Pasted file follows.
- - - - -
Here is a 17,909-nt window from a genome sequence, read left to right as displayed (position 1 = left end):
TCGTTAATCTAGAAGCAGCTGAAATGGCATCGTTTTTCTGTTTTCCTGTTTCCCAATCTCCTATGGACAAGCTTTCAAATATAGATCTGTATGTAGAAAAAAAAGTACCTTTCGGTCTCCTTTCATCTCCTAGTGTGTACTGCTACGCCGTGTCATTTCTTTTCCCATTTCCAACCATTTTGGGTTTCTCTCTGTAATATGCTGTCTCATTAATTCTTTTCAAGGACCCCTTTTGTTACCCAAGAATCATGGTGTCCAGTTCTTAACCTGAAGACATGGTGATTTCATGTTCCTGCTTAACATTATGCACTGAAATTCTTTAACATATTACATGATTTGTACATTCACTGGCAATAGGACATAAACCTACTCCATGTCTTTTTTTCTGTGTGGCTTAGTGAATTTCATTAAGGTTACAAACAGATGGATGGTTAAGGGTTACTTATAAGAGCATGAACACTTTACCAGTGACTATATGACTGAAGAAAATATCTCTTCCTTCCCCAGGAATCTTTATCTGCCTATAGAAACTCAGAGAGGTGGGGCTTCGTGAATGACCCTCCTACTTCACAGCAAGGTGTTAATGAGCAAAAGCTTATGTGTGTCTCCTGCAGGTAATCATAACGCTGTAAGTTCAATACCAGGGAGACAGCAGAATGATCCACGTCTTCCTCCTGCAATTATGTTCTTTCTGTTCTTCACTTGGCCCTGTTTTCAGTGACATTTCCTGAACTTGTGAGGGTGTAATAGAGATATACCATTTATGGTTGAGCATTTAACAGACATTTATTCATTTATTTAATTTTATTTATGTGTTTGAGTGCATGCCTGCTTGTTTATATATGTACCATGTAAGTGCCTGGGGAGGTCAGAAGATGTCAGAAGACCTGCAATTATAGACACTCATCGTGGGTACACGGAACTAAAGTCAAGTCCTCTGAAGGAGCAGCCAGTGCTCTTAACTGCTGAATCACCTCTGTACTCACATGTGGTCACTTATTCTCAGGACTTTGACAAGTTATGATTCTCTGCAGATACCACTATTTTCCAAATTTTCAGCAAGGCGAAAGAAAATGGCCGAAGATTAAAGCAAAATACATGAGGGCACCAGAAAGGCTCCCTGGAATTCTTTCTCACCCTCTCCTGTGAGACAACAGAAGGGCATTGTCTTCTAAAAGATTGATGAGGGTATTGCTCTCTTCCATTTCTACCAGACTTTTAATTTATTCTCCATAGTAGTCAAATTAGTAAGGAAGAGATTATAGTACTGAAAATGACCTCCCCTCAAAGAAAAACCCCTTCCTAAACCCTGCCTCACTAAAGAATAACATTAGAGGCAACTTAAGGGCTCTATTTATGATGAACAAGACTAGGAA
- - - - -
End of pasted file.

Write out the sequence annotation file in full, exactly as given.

Here is a 17,909-nt window from a genome sequence, read left to right as displayed (position 1 = left end):
TCGTTAATCTAGAAGCAGCTGAAATGGCATCGTTTTTCTGTTTTCCTGTTTCCCAATCTCCTATGGACAAGCTTTCAAATATAGATCTGTATGTAGAAAAAAAAGTACCTTTCGGTCTCCTTTCATCTCCTAGTGTGTACTGCTACGCCGTGTCATTTCTTTTCCCATTTCCAACCATTTTGGGTTTCTCTCTGTAATATGCTGTCTCATTAATTCTTTTCAAGGACCCCTTTTGTTACCCAAGAATCATGGTGTCCAGTTCTTAACCTGAAGACATGGTGATTTCATGTTCCTGCTTAACATTATGCACTGAAATTCTTTAACATATTACATGATTTGTACATTCACTGGCAATAGGACATAAACCTACTCCATGTCTTTTTTTCTGTGTGGCTTAGTGAATTTCATTAAGGTTACAAACAGATGGATGGTTAAGGGTTACTTATAAGAGCATGAACACTTTACCAGTGACTATATGACTGAAGAAAATATCTCTTCCTTCCCCAGGAATCTTTATCTGCCTATAGAAACTCAGAGAGGTGGGGCTTCGTGAATGACCCTCCTACTTCACAGCAAGGTGTTAATGAGCAAAAGCTTATGTGTGTCTCCTGCAGGTAATCATAACGCTGTAAGTTCAATACCAGGGAGACAGCAGAATGATCCACGTCTTCCTCCTGCAATTATGTTCTTTCTGTTCTTCACTTGGCCCTGTTTTCAGTGACATTTCCTGAACTTGTGAGGGTGTAATAGAGATATACCATTTATGGTTGAGCATTTAACAGACATTTATTCATTTATTTAATTTTATTTATGTGTTTGAGTGCATGCCTGCTTGTTTATATATGTACCATGTAAGTGCCTGGGGAGGTCAGAAGATGTCAGAAGACCTGCAATTATAGACACTCATCGTGGGTACACGGAACTAAAGTCAAGTCCTCTGAAGGAGCAGCCAGTGCTCTTAACTGCTGAATCACCTCTGTACTCACATGTGGTCACTTATTCTCAGGACTTTGACAAGTTATGATTCTCTGCAGATACCACTATTTTCCAAATTTTCAGCAAGGCGAAAGAAAATGGCCGAAGATTAAAGCAAAATACATGAGGGCACCAGAAAGGCTCCCTGGAATTCTTTCTCACCCTCTCCTGTGAGACAACAGAAGGGCATTGTCTTCTAAAAGATTGATGAGGGTATTGCTCTCTTCCATTTCTACCAGACTTTTAATTTATTCTCCATAGTAGTCAAATTAGTAAGGAAGAGATTATAGTACTGAAAATGACCTCCCCTCAAAGAAAAACCCCTTCCTAAACCCTGCCTCACTAAAGAATAACATTAGAGGCAACTTAAGGGCTCTATTTATGATGAACAAGACTAGGAA